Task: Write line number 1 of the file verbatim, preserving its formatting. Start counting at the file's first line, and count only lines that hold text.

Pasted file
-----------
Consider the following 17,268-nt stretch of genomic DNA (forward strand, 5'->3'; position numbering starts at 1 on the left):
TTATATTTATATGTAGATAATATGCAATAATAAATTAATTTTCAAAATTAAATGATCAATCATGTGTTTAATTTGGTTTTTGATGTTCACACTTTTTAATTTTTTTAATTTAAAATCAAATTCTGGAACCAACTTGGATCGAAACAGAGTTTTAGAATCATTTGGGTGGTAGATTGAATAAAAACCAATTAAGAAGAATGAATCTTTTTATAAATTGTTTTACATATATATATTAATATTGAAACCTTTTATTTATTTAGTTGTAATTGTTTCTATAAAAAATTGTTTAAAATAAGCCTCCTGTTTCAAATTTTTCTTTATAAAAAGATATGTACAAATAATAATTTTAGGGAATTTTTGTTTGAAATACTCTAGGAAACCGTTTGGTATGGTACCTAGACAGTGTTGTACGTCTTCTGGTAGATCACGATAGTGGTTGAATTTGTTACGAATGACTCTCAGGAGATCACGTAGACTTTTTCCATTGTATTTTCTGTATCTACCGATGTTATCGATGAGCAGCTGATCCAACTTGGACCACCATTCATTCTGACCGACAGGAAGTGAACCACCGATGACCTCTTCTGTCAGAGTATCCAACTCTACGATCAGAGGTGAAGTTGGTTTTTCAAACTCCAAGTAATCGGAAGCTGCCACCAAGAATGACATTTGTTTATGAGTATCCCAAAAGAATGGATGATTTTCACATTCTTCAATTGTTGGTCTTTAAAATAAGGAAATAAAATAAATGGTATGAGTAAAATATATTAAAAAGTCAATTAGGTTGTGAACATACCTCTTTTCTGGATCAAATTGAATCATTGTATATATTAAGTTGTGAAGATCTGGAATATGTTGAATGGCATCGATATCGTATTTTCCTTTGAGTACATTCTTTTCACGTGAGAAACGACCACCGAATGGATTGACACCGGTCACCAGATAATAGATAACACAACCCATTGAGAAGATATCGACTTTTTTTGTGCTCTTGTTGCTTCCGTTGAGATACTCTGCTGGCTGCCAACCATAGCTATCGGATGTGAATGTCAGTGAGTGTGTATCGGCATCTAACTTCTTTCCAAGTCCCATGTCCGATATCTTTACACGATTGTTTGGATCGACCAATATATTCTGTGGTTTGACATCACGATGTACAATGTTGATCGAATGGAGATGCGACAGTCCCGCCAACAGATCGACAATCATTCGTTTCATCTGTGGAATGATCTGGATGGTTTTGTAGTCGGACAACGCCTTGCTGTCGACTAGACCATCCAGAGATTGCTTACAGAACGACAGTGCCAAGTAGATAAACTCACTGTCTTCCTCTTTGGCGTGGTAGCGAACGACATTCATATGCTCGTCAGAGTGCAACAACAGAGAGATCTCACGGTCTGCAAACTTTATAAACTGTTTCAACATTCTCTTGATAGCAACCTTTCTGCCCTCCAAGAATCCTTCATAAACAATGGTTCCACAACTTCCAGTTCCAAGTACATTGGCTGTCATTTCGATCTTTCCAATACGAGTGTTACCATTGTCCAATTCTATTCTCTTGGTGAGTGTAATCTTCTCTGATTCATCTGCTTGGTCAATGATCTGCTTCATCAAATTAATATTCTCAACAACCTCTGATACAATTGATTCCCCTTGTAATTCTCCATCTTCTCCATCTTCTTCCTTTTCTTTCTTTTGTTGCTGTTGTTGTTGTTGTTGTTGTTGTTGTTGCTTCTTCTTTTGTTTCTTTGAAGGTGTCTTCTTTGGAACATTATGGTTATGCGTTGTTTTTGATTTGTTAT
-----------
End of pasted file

Consider the following 17,268-nt stretch of genomic DNA (forward strand, 5'->3'; position numbering starts at 1 on the left):